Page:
On September 5, a little after midnight, Death-Cast calls Mateo Torrez and Rufus Emeterio to give them some bad news: They’re going to die today. Mateo and Rufus are total strangers, but, for different reasons, they’re both looking to make a new friend on their End Day. The good news: There’s an app for that. It’s called the Last Friend, and through it, Rufus and Mateo are about to meet up for one last great adventure and to live a lifetime in a single day.
Silvera’s latest novel imagines a contemporary world in which death can be predicted accurately to the day of death. Time and cause can’t be discerned, but Death-Cast can inform you in the wee hours of the morning if you are going to die that day. Now, just the concept brings so much to mind – what would such a world be like? What could you do in 24 hours? What WOULD you don in 24 hours? And the author builds a narrative of two boys within that framework. Two strangers, who decide to spend their last day together.
Mateo and Rufus are quite different in nature. Mateo is the gentle cinnamon roll (he digs graves for dead birds and helps out strangers), introverted and afraid to speak up. Rufus has violent impulses (we are literally introduced to him as he is beating up a guy), is fiercely loyal and has survivor’s guilt. Matoe’s last day was about becoming the person he really wanted to be, and Rufus’ last goodbyes are ruined and when the both of them come together because of an app, it starts a tentative but beautiful relationship.
Now their last day activities are mostly about making some good memories and hoping to die with lesser regrets, and constantly on the look out for their death. It is not funny, but when the book started I was imagining Death lurking in the background singing ‘one way or another I’m gonna get ya’ and at the start, Mateo is cautious like that. Slowly he starts to unwind and let the day take him where he did, and both of them seek their respective closures and goodbyes. Through a dual POV, we see how their companionship helps both of them, with Mateo gaining courage and Rufus gaining serenity through it. Through some other POV, we also see some ‘background’ characters and how their lives intersect with our two protagonists, and I liked that little detail. It reminded that the story is a little about other people too as it is about our two protagonists and how they navigate in the world. The world-building doesn’t go beyond the introduction of Death-Cast a few years prior and the businesses that sprang around it, however, and I felt maybe we were denied some answers.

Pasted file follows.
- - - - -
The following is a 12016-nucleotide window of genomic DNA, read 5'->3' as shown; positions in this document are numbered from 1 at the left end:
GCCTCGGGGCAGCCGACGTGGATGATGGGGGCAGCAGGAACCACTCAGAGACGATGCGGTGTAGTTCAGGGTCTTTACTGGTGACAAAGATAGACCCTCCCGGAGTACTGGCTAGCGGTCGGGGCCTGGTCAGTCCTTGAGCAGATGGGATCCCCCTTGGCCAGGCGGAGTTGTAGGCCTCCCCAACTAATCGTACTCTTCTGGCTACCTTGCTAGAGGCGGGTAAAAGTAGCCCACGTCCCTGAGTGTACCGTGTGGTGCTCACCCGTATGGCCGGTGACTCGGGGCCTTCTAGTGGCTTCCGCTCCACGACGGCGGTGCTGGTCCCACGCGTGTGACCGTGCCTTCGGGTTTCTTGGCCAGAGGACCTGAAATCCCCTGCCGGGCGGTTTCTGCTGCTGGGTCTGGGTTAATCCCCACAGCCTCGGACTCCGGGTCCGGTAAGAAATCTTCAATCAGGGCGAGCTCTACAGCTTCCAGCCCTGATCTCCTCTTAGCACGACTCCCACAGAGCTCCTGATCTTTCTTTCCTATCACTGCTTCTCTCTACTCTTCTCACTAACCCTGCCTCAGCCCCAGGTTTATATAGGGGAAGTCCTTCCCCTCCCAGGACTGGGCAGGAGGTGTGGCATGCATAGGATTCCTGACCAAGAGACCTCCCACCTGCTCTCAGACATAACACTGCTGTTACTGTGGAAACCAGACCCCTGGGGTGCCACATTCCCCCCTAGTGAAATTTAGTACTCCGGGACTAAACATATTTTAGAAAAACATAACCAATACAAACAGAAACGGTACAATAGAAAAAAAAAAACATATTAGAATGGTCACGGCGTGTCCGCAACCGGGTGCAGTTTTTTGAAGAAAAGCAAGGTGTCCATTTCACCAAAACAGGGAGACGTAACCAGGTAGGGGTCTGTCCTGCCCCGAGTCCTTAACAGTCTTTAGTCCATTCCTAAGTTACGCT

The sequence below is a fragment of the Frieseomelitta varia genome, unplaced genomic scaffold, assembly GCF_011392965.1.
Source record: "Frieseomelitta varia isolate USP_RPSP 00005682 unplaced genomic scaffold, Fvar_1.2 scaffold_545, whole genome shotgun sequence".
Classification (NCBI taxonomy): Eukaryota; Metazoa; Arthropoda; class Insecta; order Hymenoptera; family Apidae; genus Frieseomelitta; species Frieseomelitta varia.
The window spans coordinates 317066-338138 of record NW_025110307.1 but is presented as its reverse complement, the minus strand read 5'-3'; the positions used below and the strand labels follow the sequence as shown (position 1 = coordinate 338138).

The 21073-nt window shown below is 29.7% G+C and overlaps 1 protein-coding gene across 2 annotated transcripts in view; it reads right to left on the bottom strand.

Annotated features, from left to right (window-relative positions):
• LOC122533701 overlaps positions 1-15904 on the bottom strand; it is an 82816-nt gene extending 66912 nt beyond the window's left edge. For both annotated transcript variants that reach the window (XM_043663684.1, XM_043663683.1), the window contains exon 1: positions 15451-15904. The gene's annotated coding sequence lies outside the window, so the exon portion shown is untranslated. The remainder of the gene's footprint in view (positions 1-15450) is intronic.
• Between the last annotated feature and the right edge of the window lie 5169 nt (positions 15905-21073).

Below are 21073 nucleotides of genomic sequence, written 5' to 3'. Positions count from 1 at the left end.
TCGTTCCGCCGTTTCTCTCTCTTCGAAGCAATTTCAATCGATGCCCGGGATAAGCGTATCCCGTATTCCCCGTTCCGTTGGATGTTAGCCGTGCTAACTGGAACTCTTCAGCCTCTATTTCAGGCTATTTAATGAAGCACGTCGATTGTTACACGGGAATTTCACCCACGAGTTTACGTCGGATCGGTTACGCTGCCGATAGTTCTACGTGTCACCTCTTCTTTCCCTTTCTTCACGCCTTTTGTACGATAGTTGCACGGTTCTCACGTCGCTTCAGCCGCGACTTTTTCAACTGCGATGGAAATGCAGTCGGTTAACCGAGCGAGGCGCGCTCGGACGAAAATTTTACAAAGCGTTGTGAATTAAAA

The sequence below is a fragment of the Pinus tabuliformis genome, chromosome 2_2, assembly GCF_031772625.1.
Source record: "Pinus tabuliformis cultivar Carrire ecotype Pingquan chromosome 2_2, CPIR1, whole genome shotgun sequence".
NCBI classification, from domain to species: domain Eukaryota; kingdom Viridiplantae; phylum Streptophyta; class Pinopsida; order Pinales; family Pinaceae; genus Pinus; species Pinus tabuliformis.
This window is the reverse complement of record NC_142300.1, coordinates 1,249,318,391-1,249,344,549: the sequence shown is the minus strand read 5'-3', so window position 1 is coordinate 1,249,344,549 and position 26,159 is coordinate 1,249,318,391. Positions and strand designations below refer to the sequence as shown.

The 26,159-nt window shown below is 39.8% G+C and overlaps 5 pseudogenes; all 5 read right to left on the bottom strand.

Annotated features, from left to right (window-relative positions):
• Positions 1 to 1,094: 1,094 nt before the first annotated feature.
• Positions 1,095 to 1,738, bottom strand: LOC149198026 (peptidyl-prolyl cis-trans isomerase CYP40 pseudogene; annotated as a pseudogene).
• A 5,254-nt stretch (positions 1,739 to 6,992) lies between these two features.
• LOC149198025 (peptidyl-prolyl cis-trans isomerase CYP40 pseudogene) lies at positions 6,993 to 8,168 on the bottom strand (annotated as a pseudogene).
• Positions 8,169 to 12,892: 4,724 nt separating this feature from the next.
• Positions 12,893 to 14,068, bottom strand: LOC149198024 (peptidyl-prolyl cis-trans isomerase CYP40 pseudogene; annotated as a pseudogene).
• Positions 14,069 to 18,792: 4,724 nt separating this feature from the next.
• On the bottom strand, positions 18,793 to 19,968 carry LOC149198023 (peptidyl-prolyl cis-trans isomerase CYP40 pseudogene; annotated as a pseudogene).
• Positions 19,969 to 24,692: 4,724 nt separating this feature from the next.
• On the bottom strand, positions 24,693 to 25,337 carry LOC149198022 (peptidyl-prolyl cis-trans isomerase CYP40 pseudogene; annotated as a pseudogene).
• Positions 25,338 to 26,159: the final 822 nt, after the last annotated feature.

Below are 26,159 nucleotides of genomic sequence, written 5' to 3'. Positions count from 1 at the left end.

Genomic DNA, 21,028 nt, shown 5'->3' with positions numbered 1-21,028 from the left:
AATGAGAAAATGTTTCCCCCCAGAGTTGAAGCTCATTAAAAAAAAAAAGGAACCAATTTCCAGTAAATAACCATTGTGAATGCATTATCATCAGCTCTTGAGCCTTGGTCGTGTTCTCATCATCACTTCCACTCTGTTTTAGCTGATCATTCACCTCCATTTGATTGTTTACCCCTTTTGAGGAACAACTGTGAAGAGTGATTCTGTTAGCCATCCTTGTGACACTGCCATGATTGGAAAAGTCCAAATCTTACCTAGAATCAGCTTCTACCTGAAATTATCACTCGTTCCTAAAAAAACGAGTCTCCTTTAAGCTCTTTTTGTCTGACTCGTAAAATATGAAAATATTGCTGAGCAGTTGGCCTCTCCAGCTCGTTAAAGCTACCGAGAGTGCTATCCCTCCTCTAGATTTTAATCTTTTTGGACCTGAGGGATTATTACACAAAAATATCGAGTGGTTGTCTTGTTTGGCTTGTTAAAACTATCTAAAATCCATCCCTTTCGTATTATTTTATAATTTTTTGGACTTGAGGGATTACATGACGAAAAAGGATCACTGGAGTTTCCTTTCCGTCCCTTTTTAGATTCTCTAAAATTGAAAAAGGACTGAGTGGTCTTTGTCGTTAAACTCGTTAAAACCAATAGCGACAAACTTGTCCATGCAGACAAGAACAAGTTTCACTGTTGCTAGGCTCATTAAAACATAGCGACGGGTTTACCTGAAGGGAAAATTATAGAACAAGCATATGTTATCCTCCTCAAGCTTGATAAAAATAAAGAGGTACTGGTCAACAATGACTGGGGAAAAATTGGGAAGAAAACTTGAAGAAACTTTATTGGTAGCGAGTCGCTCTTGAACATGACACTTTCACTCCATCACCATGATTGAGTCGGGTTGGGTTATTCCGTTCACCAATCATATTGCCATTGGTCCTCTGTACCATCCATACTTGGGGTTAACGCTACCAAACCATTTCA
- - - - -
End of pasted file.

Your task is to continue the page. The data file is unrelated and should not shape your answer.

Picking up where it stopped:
The romance, is well, not insta-love kind but also I was a bit like – hold on there, it has been less than a day. But then you also think like how these two characters bared their souls to each other on their last day, and well, there is no later time to fall in love anyway. Though it was a beautiful development, it could have even worked on a platonic scale, because their friendship was as good as their romance. However, since this is an own voices book, I won’t give any further arguments against it. The story is beautiful and despite the end (look, the spoiler is in the TITLE) it was a engaging and thoughtful journey to it.
Received an advance reader copy in exchange for a fair review from Harper Teen, via Edelweiss.